Nein! That was the essence and title of Karl Barth’s reply in 1934 to an essay by Emil Brunner entitled Natural Theology. Barth and Brunner broke a long-standing friendship over the issue of whether there is any “natural” knowledge of God apart from the biblical revelation in Jesus Christ. Brunner maintained that there is a natural, created capacity in human beings to perceive something of who and what God is, apart from supernatural revelation. It is a “contact point” between the message of the Gospel and natural human knowledge.
Barth’s emphatic Nein! (“No!”) to Brunner’s case for natural theology arose partly out of Barth’s observation of how the church in Germany was becoming complicit with rising National Socialism (the Nazi party). German Christians were accepting that political movement and its social manifestations as a source of revelation alongside Scripture. In other words, much of the German church saw God at work in the ascendant political powers of their day and, in contemporary Christian terms, heard God speaking to them in the Nazi party. That episode in both church and world history should resound with a dire warning for Americans today.
Yet the necessity of Karl Barth’s resounding “No!” to German Christianity’s subversion by the Nazi’s and our own present need to say a resounding “No!” to similar forces of hate and political subversion of Christianity in America, should not drive us to Barth’s total rejection of a contact point between sinful humanity and the Gospel. Our text for this Sunday, Acts 17:16-34, shows clearly that Scripture itself allows for and values a presentation of the Gospel which makes contact with whatever knowledge, no matter how sparse, humans have of God prior to experiencing His direct revelation in Jesus.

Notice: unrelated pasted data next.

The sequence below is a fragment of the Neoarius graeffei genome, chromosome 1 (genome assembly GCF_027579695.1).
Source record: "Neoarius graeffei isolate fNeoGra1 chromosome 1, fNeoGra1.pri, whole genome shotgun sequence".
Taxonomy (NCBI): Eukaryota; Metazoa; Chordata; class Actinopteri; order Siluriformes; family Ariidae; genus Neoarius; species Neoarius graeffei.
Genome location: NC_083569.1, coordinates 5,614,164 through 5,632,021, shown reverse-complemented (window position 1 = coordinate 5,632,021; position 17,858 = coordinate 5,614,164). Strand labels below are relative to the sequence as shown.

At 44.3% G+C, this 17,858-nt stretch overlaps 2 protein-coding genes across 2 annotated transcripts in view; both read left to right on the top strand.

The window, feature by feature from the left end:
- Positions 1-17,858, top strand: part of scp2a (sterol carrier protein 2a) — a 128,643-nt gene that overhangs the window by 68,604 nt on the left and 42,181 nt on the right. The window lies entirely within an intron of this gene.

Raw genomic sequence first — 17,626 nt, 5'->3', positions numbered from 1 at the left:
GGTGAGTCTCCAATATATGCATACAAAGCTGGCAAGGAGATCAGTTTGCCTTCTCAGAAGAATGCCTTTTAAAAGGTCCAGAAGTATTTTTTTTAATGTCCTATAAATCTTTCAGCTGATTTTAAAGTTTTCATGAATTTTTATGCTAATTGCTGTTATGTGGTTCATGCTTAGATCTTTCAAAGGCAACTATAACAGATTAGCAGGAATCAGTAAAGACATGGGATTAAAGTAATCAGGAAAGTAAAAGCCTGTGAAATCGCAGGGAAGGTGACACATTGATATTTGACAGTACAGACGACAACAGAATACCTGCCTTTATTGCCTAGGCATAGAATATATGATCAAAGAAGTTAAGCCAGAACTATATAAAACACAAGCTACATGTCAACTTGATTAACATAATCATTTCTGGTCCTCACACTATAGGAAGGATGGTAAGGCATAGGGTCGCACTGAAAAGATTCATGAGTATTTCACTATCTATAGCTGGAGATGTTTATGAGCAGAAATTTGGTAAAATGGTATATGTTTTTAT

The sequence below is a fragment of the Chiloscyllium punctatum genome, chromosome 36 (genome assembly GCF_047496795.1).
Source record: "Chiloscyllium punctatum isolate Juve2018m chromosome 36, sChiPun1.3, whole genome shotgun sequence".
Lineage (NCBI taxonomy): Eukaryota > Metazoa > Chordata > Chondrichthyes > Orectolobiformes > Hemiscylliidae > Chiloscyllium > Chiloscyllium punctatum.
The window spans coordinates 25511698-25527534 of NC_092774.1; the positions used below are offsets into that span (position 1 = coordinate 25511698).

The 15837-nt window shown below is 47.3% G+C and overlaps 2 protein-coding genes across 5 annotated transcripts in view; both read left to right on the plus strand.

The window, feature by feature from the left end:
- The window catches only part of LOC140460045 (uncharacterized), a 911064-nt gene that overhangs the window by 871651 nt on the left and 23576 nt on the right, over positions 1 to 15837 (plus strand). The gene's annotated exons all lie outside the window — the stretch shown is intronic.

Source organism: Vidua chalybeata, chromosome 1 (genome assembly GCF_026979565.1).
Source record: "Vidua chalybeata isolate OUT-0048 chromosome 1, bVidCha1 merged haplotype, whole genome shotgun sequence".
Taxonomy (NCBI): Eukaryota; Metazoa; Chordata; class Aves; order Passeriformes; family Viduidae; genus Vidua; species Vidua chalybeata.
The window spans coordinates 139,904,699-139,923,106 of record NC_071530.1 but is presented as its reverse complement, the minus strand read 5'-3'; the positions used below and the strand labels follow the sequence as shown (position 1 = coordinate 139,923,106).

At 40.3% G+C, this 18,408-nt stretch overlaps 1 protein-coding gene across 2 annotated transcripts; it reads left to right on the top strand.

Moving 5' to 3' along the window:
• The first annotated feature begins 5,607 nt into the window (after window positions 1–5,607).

In the heart of Greek culture and intellectual life in the city of Athens, Paul joined in the philosophical discussions happening in the market place. He was brought to the Areopagus (“Mars Hill”) to offer further explanation of the view he was teaching. His speech, which begins in verse 22 and which today adorns a bronze plaque on the side of the hill, begins by establishing a point of contact with existing pagan religious practice in Athens, suggesting that their acknowledgement of “an unknown god,” was actually a seminal recognition of the one true God, creator of heaven and earth.
From that contact point, Paul went on to declare that God is the God of all nations (verse 26) and that they have a common ancestry as human beings. He then quotes approvingly in verse 28 two Greek poets to the effect that all people have their being from God and are His children. He then explains in verses 29-31 that the significance of that common origin in God’s creative work implies a common moral accountability before the Creator. He finally points to hope in spite of a coming judgment because of a man God raised from the dead. The close of the text in verse 34 shows us some of Paul’s listeners becoming believers.
Thus there is definitely room for a natural theology supported by Scripture itself (see also Psalm 19 and Romans 1 and 2). And Paul’s speech shows us that natural revelation itself has at least some answer to Karl Barth’s worries about a perverse natural theology which sets itself up as equal and contrary to the Word of God. Those Greek poets’ understanding of all people as children of God is enough to allow a vehement and unqualified “No!” to Nazis, white supremacists, the alt-right and racism of all sorts. Natural theology and biblical theology are totally in harmony on that point.
Which means that we Christians may have an opportunity now to accept a point of contact with non-believers who are decrying and protesting the new rise and visibility of hate groups in our time. We can show them that their abhorrence of racism, prejudice and terror is in perfect harmony with the Christian revelation which has always taught that all people are loved by God. There’s never been a better time to proclaim Jesus our Lord who died and rose again to demonstrate God’s love for the whole world.